Bitcoin and preceding alternative cryptocurrencies have attempted to solve this problem through the use of transaction mixers or ring signatures. But they score very poorly on the metric called the traceability set. The traceability set is a key metric to understanding how private a cryptocurrency is. The traceability set in formerly proposed solutions is limited by the size of the mixing cycle or ring signature. Each mixing cycle or ring signature is limited by the number of transactions per cycle, which is transitively limited by the the block size of the cryptocurrency. Thus, the traceability set in previous attempts at privacy tends to only be a few hundred.
With Zcoin, the traceability set is on a dramatically higher magnitude. Instead of having a traceability set limited to the few hundreds, Zcoin has a traceability set that encompasses all minted coins in an accumulator. Thus, the magnitude of the traceability could be in the order of many thousands rather than hundreds. So its privacy level is magnitudes higher than cryptocurrencies that rely on mixing or ring signatures.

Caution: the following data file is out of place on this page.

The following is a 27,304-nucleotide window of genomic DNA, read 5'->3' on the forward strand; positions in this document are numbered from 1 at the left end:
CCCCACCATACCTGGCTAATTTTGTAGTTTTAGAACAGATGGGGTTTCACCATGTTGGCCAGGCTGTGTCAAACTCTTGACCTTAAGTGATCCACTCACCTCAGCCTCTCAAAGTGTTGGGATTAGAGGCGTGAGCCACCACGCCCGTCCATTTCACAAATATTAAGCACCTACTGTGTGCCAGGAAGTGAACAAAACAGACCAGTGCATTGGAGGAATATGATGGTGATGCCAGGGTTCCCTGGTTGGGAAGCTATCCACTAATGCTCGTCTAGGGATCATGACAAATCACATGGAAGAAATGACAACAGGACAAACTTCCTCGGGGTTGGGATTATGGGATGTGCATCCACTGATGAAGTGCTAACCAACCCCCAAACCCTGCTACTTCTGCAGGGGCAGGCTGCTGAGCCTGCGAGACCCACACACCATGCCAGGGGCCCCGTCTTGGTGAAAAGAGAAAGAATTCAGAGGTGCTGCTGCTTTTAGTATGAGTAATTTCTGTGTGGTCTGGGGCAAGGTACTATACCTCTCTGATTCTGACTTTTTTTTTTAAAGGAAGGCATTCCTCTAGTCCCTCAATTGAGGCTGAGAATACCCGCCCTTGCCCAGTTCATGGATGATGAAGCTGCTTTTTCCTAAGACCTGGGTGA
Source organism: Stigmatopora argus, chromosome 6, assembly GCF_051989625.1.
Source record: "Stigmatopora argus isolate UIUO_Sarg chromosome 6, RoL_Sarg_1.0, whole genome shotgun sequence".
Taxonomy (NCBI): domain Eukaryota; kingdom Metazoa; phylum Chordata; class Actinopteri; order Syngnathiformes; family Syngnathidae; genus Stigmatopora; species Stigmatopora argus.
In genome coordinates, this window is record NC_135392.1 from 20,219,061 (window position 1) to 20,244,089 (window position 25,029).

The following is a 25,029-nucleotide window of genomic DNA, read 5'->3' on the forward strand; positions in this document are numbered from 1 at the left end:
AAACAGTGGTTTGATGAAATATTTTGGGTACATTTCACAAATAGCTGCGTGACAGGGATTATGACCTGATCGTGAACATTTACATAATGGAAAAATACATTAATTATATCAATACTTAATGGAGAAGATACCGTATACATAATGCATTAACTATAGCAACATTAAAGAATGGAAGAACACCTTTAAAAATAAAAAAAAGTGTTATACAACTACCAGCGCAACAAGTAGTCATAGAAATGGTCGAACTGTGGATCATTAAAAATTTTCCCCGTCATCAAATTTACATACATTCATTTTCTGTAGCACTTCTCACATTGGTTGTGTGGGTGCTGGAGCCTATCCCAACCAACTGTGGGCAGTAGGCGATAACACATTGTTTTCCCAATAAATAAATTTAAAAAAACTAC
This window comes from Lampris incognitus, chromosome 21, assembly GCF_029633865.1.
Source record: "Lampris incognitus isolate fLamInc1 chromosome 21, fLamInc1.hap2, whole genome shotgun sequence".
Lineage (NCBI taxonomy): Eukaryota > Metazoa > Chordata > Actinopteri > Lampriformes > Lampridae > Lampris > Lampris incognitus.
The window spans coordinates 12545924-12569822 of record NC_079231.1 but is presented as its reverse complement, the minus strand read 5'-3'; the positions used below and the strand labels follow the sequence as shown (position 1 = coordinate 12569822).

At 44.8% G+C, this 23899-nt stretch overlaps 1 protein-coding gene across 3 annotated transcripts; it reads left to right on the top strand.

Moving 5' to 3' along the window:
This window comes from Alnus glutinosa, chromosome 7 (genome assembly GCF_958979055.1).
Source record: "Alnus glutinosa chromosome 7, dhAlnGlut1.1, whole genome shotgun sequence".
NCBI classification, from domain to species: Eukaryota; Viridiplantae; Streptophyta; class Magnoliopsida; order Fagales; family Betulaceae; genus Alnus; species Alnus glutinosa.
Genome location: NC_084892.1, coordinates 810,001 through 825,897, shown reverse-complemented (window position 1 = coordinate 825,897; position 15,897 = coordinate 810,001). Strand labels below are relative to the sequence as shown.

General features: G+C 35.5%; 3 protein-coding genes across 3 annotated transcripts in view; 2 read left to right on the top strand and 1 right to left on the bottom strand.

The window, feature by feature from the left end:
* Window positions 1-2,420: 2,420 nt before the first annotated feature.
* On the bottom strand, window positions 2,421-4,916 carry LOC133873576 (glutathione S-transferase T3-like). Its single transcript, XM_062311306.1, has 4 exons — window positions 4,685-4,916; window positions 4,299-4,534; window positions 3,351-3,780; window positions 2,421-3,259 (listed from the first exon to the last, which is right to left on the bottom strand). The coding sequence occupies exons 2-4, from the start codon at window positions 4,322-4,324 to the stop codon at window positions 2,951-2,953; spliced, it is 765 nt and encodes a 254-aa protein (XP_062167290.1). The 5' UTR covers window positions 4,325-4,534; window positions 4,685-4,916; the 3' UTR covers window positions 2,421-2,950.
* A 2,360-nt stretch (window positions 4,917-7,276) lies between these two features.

The other problem is that tumbling methods are only secure under the assumption of a lack of topological analysis and pre-existing network data, which is an incorrect threat model. There have been multiple research papers demonstrating that taking a separate network topology like Facebook can be used to de-anonymize a cryptocurrency as long as a long chain of transaction history exists. With all previous cryptocurrencies, a long chain of transactions is publicly viewable on the blockchain and prone to topological analysis.
With Zcoin, this long chain of transaction history simply does not exist, and there is zero information leakage about the sender and receiver of a transaction, so it is not prone to topological analysis and so the link between the sender and receiver disappears.